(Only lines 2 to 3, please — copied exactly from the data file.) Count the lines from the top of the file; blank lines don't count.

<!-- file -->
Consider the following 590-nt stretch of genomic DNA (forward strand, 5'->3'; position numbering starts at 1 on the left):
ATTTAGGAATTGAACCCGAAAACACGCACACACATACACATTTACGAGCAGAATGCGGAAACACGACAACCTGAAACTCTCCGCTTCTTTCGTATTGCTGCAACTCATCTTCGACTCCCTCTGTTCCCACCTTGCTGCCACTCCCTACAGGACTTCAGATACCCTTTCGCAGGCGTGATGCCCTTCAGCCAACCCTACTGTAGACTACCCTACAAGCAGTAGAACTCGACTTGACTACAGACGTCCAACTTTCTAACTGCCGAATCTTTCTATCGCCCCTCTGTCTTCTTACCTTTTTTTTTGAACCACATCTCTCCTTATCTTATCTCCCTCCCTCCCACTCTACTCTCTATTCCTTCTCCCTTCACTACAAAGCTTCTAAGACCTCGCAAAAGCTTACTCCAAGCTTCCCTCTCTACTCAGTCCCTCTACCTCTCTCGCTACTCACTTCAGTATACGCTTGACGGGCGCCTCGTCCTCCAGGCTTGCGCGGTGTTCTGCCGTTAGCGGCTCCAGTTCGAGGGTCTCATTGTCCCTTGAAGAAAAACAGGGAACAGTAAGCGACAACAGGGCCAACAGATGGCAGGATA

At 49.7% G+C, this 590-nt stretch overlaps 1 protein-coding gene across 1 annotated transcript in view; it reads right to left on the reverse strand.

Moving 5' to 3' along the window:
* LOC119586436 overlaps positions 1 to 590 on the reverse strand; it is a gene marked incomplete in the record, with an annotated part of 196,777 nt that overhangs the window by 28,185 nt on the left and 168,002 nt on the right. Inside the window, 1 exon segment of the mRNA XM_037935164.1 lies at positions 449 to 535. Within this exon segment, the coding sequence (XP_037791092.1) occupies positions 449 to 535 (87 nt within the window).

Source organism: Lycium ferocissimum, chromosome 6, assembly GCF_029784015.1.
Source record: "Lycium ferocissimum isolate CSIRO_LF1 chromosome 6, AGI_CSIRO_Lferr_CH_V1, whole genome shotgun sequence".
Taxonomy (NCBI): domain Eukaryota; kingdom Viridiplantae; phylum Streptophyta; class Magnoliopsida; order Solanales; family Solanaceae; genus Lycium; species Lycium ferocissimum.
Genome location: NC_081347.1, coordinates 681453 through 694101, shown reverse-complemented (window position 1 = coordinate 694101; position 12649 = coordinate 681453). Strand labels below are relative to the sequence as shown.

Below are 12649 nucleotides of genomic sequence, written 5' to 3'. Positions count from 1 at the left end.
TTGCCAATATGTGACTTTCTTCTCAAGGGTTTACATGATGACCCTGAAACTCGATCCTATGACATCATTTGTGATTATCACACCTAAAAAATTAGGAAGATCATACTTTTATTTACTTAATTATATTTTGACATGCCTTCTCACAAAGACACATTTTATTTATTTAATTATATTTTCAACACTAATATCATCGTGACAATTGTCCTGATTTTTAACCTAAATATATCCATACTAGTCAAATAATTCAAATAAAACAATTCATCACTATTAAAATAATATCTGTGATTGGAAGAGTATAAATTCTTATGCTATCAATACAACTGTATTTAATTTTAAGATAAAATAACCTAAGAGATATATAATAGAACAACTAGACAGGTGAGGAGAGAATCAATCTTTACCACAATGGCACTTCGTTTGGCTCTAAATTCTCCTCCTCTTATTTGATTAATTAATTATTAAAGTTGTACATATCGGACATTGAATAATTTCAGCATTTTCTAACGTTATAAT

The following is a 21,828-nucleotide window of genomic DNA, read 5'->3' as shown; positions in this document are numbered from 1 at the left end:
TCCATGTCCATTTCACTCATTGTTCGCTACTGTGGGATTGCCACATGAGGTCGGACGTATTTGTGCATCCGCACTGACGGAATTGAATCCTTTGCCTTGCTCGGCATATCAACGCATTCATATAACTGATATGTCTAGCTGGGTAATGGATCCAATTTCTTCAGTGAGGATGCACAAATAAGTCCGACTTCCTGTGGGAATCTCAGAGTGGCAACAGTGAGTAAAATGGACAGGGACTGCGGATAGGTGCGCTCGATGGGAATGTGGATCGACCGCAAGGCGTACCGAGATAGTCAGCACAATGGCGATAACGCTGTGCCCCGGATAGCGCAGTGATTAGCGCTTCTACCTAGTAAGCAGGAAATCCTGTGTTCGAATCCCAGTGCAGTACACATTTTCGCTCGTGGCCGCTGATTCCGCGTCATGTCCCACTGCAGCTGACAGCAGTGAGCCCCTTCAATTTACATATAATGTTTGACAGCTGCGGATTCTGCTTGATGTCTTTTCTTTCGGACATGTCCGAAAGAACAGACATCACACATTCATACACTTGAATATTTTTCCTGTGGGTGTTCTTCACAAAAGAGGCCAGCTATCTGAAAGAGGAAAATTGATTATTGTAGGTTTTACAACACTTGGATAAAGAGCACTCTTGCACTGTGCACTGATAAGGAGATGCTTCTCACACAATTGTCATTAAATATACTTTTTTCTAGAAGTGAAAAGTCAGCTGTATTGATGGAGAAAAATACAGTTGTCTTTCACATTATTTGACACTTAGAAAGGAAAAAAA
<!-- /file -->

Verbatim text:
ATTTAGGAATTGAACCCGAAAACACGCACACACATACACATTTACGAGCAGAATGCGGAAACACGACAACCTGAAACTCTCCGCTTCTTTCGTATTGCTGCAACTCATCTTCGACTCCCTCTGTTCCCACCTTGCTGCCACTCCCTACAGGACTTCAGATACCCTTTCGCAGGCGTGATGCCCTTCAGCCAACCCTACTGTAGACTACCCTACAAGCAGTAGAACTCGACTTGACTACAGACGTCCAACTTTCTAACTGCCGAATCTTTCTATCGCCCCTCTGTCTTCTTACCTTTTTTTTTGAACCACATCTCTCCTTATCTTATCTCCCTCCCTCCCACTCTACTCTCTATTCCTTCTCCCTTCACTACAAAGCTTCTAAGACCTCGCAAAAGCTTACTCCAAGCTTCCCTCTCTACTCAGTCCCTCTACCTCTCTCGCTACTCACTTCAGTATACGCTTGACGGGCGCCTCGTCCTCCAGGCTTGCGCGGTGTTCTGCCGTTAGCGGCTCCAGTTCGAGGGTCTCATTGTCCCTTGAAGAAAAACAGGGAACAGTAAGCGACAACAGGGCCAACAGATGGCAGGATA

At 49.7% G+C, this 590-nt stretch overlaps 1 protein-coding gene across 1 annotated transcript in view; it reads right to left on the reverse strand.